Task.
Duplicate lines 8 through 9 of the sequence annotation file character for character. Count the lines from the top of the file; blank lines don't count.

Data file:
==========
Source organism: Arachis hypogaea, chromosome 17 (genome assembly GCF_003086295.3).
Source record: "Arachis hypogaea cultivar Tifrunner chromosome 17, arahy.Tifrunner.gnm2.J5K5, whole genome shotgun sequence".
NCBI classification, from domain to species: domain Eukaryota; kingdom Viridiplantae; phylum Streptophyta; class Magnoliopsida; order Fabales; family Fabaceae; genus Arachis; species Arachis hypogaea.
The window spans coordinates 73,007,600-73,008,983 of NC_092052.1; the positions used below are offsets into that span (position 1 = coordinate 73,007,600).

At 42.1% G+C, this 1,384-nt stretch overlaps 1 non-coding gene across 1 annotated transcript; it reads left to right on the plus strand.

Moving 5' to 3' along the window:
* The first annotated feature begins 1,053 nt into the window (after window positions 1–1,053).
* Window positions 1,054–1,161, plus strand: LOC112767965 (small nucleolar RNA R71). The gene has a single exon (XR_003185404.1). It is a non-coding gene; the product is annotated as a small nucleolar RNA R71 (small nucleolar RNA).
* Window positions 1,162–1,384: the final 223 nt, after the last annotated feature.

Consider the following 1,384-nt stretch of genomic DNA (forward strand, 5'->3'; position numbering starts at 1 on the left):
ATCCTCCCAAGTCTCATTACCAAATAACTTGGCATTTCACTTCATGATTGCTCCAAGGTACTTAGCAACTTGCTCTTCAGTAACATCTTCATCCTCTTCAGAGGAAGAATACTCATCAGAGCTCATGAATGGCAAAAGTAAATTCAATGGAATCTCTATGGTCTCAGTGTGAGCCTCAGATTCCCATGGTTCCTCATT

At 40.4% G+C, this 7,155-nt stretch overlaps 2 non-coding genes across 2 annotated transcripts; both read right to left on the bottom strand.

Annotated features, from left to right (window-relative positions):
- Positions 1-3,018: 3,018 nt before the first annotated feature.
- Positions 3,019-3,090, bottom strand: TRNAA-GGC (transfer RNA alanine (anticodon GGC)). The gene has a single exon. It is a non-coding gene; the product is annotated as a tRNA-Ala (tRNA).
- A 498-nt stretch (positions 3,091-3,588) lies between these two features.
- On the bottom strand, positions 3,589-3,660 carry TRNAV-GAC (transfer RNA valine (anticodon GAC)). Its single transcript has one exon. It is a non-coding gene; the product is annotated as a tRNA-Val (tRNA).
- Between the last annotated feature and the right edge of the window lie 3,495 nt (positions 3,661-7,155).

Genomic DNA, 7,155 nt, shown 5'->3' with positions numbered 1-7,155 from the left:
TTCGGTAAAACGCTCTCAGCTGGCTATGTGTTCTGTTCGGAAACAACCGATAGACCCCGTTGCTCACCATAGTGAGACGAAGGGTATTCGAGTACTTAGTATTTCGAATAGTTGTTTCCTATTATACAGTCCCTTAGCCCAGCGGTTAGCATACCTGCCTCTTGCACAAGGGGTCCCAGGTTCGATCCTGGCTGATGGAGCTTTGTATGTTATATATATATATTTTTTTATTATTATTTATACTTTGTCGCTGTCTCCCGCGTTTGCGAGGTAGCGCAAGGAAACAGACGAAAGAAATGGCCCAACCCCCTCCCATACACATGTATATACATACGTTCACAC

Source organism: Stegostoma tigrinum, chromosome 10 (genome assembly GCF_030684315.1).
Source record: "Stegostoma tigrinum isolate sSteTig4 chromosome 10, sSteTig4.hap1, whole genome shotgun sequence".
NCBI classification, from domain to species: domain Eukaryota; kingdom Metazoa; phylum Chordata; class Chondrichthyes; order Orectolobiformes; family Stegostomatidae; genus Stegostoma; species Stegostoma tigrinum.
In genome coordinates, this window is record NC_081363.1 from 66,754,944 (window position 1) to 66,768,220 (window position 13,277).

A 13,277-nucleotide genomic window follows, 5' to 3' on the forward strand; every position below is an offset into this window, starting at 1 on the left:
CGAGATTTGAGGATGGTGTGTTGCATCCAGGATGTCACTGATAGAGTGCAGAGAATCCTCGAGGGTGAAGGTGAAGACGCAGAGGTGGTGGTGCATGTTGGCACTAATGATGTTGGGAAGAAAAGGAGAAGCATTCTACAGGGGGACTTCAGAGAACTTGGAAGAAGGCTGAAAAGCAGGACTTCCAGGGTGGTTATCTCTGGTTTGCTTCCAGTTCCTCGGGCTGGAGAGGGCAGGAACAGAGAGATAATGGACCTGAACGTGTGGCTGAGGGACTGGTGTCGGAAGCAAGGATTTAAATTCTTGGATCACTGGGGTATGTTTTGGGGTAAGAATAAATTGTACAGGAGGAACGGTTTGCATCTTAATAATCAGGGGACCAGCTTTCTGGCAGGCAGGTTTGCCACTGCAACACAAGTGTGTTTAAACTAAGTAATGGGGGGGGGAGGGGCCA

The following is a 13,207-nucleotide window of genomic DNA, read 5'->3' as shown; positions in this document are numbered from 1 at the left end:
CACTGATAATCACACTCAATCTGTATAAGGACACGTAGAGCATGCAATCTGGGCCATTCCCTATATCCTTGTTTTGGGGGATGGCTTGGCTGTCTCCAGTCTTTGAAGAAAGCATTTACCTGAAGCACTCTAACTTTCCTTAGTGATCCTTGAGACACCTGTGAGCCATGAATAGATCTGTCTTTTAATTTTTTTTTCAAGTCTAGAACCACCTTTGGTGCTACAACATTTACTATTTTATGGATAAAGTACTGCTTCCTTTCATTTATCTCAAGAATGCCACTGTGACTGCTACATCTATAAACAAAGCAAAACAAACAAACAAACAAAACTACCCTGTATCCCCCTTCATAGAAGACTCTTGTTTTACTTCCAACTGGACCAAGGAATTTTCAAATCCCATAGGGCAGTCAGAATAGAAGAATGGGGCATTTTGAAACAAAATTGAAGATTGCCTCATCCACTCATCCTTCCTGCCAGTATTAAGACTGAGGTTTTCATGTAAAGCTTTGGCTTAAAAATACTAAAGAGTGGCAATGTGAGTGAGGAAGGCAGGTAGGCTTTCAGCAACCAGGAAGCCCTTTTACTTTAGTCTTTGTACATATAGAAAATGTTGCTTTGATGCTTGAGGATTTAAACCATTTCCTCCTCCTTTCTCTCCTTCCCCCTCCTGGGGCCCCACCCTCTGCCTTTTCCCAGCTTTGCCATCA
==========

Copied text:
* Window positions 1,054–1,161, plus strand: LOC112767965 (small nucleolar RNA R71). The gene has a single exon (XR_003185404.1). It is a non-coding gene; the product is annotated as a small nucleolar RNA R71 (small nucleolar RNA).
* Window positions 1,162–1,384: the final 223 nt, after the last annotated feature.